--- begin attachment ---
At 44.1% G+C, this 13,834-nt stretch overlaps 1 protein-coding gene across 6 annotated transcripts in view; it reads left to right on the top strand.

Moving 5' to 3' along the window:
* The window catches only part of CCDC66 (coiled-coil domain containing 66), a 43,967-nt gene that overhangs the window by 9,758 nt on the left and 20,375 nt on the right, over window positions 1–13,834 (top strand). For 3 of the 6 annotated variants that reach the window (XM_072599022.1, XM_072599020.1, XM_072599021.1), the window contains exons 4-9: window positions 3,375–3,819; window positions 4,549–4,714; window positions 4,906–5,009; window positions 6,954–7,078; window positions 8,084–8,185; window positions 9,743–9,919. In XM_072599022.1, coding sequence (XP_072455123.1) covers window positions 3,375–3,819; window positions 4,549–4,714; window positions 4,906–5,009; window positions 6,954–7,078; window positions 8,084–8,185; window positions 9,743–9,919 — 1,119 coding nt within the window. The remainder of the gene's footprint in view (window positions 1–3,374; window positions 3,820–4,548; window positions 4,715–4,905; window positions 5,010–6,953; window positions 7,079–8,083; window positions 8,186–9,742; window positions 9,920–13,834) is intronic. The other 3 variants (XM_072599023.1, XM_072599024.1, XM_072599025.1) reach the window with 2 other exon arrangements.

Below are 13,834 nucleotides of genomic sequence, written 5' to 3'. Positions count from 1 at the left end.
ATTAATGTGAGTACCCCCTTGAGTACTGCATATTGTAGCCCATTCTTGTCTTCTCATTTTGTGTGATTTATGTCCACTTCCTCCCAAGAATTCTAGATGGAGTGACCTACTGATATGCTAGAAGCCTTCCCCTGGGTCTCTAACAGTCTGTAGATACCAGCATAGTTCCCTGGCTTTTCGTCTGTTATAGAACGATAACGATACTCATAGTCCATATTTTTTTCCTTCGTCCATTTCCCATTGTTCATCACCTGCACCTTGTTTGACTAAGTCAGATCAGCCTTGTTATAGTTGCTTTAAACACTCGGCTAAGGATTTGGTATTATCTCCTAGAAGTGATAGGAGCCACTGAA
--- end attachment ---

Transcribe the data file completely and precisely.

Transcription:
At 44.1% G+C, this 13,834-nt stretch overlaps 1 protein-coding gene across 6 annotated transcripts in view; it reads left to right on the top strand.

Moving 5' to 3' along the window:
* The window catches only part of CCDC66 (coiled-coil domain containing 66), a 43,967-nt gene that overhangs the window by 9,758 nt on the left and 20,375 nt on the right, over window positions 1–13,834 (top strand). For 3 of the 6 annotated variants that reach the window (XM_072599022.1, XM_072599020.1, XM_072599021.1), the window contains exons 4-9: window positions 3,375–3,819; window positions 4,549–4,714; window positions 4,906–5,009; window positions 6,954–7,078; window positions 8,084–8,185; window positions 9,743–9,919. In XM_072599022.1, coding sequence (XP_072455123.1) covers window positions 3,375–3,819; window positions 4,549–4,714; window positions 4,906–5,009; window positions 6,954–7,078; window positions 8,084–8,185; window positions 9,743–9,919 — 1,119 coding nt within the window. The remainder of the gene's footprint in view (window positions 1–3,374; window positions 3,820–4,548; window positions 4,715–4,905; window positions 5,010–6,953; window positions 7,079–8,083; window positions 8,186–9,742; window positions 9,920–13,834) is intronic. The other 3 variants (XM_072599023.1, XM_072599024.1, XM_072599025.1) reach the window with 2 other exon arrangements.

Below are 13,834 nucleotides of genomic sequence, written 5' to 3'. Positions count from 1 at the left end.
ATTAATGTGAGTACCCCCTTGAGTACTGCATATTGTAGCCCATTCTTGTCTTCTCATTTTGTGTGATTTATGTCCACTTCCTCCCAAGAATTCTAGATGGAGTGACCTACTGATATGCTAGAAGCCTTCCCCTGGGTCTCTAACAGTCTGTAGATACCAGCATAGTTCCCTGGCTTTTCGTCTGTTATAGAACGATAACGATACTCATAGTCCATATTTTTTTCCTTCGTCCATTTCCCATTGTTCATCACCTGCACCTTGTTTGACTAAGTCAGATCAGCCTTGTTATAGTTGCTTTAAACACTCGGCTAAGGATTTGGTATTATCTCCTAGAAGTGATAGGAGCCACTGAA